Dave Dombrowski’s decision to hire Tony La Russa creates another moment when you can wonder if Dombrowski is really leading the Sox beyond the crowd and ahead of the pack.
New viewpoints are good. But La Russa’s not joining an organization lacking in baseball experience. His boss has tons. The question, as it has been ever since Ben Cherington was let go, is whether Dombrowski is focused enough on innovation and pushing the organization forward.
La Russa might be a fine addition to the brain trust, and there’s nothing wrong with expanding the brain trust. But does he move the needle? Not every front-office addition must. But some should.
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Let’s assume La Russa will stay in his lane when it comes to first-time manager Alex Cora. Just because La Russa has managed before does not necessarily mean La Russa will be an overbearing presence. If Cora and La Russa approach their time together with open minds and respect, the Red Sox — and Cora specifically — should gain.
La Russa’s time running the Diamondbacks as chief baseball officer, from 2014-16 did not go well. That’s why it lasted only three years. He, like Dombrowski does now, made virtually every trip with the club.
But that’s not part of the new job description for La Russa, and it wasn’t part of his most recent job description, either. Former Sox assistant GM Mike Hazen took over baseball ops for Arizona ahead of the 2017 season, with former Sox bench coach Torey Lovullo in the dugout. La Russa moved into an advisory role with Arizona at that point, and he indeed knew where the boundary was with Lovullo, beyond just lip service.
“I thought last year was very smart, Mike Hazen and the guys up there, the idea was to be sure — and I think it’s the way to do it here, too — to be sure that Alex and his major league coaches are clearly in charge of the major league situation,” La Russa said on a conference call Thursday. “They’re the people who are going to be there every day creating relationships with their players. So any of us that are on the periphery, you’re there to help without getting in the way. That’s what it was last year with Torey.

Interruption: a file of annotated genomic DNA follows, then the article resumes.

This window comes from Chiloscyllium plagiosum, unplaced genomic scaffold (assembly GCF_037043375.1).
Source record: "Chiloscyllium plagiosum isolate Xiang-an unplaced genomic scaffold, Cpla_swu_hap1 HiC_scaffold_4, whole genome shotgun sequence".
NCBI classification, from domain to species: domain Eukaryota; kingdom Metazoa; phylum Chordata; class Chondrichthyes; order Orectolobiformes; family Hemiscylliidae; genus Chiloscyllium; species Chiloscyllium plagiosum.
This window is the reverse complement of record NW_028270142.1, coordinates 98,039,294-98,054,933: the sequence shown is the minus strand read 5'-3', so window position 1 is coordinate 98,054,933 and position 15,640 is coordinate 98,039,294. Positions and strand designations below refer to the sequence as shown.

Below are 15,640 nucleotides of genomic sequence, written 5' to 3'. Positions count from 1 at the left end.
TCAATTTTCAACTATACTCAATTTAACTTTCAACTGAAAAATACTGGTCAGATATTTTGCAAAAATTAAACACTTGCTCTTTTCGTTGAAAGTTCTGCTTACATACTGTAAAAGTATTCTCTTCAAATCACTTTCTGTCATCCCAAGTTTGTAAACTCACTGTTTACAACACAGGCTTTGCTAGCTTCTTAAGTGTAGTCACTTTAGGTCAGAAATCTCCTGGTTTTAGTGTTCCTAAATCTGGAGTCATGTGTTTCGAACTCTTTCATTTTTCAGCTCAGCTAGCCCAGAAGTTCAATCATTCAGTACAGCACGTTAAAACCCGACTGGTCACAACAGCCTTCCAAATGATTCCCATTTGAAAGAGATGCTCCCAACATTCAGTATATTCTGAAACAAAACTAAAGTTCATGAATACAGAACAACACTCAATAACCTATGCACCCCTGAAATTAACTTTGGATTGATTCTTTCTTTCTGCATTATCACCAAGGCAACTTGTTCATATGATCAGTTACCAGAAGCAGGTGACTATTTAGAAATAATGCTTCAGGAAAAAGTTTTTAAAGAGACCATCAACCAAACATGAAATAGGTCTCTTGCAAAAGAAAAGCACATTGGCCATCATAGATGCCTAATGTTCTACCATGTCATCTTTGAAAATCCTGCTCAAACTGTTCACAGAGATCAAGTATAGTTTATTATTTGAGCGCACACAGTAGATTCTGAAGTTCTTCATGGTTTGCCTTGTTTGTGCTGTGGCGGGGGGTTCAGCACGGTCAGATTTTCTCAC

“Torey, I have a great relationship with Torey. We would talk whenever there was something he wanted to ask, but I rarely went in the clubhouse. Most of the time, Torey and the coaches said, ‘Hey, you’ve got to come down more.’ You don’t want players confused about who’s making decisions and who’s talking strategy. So I think you just stay out of the way and you contribute when you’re asked, or you suggest something and you know it will be considered. But you don’t get in the way.”
So give La Russa the benefit of the doubt when it comes to Cora. And if that proves a mistake, it’s on Dombrowski to quickly rectify the situation.
La Russa’s job title — vice president, special assistant to Dombrowski — sounds all-encompassing. He’ll do some work on the farm system, talking to instructors, players. He’s a presence.
There’s potential value there. But what the Sox need to avoid is homogenous thinking, and it’s hard to tell how well they’re doing that.
When Cherington brought on Eddie Bane (who’s still with the organization) ahead of the 2013 season, Cherington had a feeling the Sox needed varied perspectives. Is that the case again?
The different perspectives probably exist in-house, truth be told.
The Sox have a terrific scouting group and front-office backbone in place. Zack Scott leads the analytics department, which is expected to grow further this offseason, with Cora's input. Gus Quattlebaum’s pro scouts remain integral, and for that Dombrowski should be praised. Dombrowski is known to directly reach out to his scouts for their opinions.
But it all comes back to a question of who, and what, Dombrowski relies on in his final decision-making process. You can have all the information in your hands, subjective and objective, but how do you then combine it all, and pick out what matters most? One baseball source noted Dombrowski is using new-age thinking more than people realize. It’s also a fact that the Sox have green-lighted expansion of their analytics department under Dombrowski.
Nonetheless, the optics do jump out.
Hazen and Amiel Sawdaye, part of the Theo Epstein tree, leave the Red Sox to go run the show in Arizona, supplanting La Russa and his operation. Arizona has a huge turnaround season in ‘17 (which is owed in part to the foundation La Russa left, if we’re being fair). La Russa, in turn, comes to the Sox.
There was no stopping Hazen and Sawdaye from spreading their wings. But again, optics.
Because the Astros won the World Series, analytics will be a constant buzzword this winter, even more than normal. It’s too simplistic to boil down forward-thinking organizations to just that word. But, as it turns out, La Russa’s Diamondbacks really weren’t using much in the way of analytics. Hazen and Sawdaye and Lovullo helped change that.
And the Astros are the other side of the optics here: La Russa and Astros GM Jeff Luhnow worked together in St. Louis, with Luhnow arriving in 2003 and working his way up as an outsider in an insider’s game. Luhnow and former Cardinals boss Walt Jocketty clashed. La Russa sat in camp Jocketty. Jocketty left and Luhnow stayed, for a time.
Both Luhnow and La Russa left after the 2011 season, with Luhnow exiting because he had a chance to go run the Astros.
Dombrowski and La Russa have known each other forever, because they’ve been in the game forever. Experience is a tremendous asset. So too are people who challenge viewpoints created by experience, and it's uncertain that Dombrowski relies on those people enough.